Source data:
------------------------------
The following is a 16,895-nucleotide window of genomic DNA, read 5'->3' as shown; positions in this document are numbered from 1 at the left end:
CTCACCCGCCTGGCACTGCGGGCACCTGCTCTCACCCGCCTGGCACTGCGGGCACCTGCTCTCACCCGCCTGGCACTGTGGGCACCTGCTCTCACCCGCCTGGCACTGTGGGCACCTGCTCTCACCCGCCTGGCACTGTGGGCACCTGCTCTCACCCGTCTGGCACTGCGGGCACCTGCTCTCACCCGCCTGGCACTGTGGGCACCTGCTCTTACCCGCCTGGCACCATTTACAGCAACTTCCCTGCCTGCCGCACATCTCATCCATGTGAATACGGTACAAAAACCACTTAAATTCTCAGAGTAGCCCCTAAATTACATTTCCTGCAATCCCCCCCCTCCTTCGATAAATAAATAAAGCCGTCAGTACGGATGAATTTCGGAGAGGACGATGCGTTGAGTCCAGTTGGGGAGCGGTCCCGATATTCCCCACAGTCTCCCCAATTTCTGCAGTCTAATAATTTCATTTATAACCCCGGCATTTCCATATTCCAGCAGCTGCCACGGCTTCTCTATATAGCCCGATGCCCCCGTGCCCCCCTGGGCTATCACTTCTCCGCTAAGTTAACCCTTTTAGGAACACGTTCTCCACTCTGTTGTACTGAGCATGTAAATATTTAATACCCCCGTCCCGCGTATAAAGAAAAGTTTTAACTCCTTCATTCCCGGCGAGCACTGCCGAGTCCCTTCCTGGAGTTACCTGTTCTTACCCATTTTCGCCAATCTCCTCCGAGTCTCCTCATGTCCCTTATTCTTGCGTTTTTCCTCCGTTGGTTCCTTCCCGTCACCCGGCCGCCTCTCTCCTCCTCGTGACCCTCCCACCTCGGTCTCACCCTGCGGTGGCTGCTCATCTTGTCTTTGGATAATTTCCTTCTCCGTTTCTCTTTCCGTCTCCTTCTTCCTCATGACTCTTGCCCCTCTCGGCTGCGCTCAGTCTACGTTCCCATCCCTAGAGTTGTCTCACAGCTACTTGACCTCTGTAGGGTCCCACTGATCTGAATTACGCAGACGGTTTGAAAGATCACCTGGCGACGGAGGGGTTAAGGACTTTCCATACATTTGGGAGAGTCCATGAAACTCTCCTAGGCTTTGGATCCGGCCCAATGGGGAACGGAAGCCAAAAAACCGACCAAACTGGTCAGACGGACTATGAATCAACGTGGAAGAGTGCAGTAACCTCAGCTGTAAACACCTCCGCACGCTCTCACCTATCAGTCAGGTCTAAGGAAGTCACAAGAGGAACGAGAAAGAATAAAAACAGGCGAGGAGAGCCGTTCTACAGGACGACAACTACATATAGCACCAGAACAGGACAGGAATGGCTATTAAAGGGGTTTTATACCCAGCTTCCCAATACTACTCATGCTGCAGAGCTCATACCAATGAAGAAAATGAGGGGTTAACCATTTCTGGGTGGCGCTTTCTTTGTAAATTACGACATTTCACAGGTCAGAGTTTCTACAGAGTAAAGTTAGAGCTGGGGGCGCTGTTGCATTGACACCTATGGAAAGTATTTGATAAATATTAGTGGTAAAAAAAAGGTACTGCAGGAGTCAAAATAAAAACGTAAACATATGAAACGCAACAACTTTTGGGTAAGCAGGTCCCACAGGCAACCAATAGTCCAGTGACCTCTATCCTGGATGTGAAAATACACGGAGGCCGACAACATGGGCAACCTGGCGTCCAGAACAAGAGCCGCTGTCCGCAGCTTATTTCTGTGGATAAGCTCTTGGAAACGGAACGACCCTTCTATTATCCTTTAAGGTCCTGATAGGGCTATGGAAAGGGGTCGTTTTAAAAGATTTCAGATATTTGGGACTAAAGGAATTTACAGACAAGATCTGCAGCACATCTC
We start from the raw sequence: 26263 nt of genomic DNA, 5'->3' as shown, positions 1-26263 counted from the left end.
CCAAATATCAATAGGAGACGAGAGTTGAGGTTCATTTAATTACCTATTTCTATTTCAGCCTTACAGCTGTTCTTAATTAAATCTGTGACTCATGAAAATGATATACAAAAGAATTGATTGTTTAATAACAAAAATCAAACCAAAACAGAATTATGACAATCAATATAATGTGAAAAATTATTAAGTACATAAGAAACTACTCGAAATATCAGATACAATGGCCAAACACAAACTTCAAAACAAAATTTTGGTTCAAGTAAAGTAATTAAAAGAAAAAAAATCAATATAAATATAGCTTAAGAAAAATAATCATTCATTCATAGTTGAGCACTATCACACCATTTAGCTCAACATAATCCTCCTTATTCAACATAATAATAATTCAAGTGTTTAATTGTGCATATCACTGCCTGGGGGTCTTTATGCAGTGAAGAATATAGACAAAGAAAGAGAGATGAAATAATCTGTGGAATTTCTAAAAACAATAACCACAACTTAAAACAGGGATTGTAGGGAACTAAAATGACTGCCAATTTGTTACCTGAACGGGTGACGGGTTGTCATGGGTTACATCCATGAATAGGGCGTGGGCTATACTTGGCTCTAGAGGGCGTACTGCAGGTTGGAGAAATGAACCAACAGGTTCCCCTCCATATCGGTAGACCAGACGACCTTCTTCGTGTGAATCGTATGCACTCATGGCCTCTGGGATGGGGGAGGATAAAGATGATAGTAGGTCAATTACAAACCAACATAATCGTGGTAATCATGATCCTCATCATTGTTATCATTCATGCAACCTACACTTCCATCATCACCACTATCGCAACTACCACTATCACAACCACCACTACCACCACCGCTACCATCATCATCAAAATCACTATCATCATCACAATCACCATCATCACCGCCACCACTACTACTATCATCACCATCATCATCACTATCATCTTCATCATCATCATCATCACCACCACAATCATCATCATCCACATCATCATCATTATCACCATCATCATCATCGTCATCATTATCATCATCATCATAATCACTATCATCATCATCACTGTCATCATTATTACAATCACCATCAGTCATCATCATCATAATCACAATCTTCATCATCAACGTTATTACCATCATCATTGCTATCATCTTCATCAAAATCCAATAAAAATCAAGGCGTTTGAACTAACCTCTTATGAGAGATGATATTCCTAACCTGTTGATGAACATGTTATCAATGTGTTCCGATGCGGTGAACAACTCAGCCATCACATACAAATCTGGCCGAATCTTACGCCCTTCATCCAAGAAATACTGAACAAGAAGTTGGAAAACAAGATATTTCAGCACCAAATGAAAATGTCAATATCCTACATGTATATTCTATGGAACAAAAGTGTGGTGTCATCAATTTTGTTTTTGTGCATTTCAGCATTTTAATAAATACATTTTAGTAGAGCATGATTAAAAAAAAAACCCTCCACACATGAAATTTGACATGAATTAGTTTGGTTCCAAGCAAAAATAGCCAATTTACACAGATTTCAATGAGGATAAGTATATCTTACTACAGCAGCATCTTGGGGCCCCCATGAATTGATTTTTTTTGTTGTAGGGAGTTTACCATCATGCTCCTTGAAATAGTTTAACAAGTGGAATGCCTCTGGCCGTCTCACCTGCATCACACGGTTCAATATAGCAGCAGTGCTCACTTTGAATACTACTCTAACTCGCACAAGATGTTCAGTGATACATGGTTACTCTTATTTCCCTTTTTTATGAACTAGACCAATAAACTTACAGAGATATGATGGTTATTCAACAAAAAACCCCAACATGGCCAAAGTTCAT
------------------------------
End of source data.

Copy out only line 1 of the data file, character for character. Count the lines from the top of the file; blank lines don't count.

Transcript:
The following is a 16,895-nucleotide window of genomic DNA, read 5'->3' as shown; positions in this document are numbered from 1 at the left end: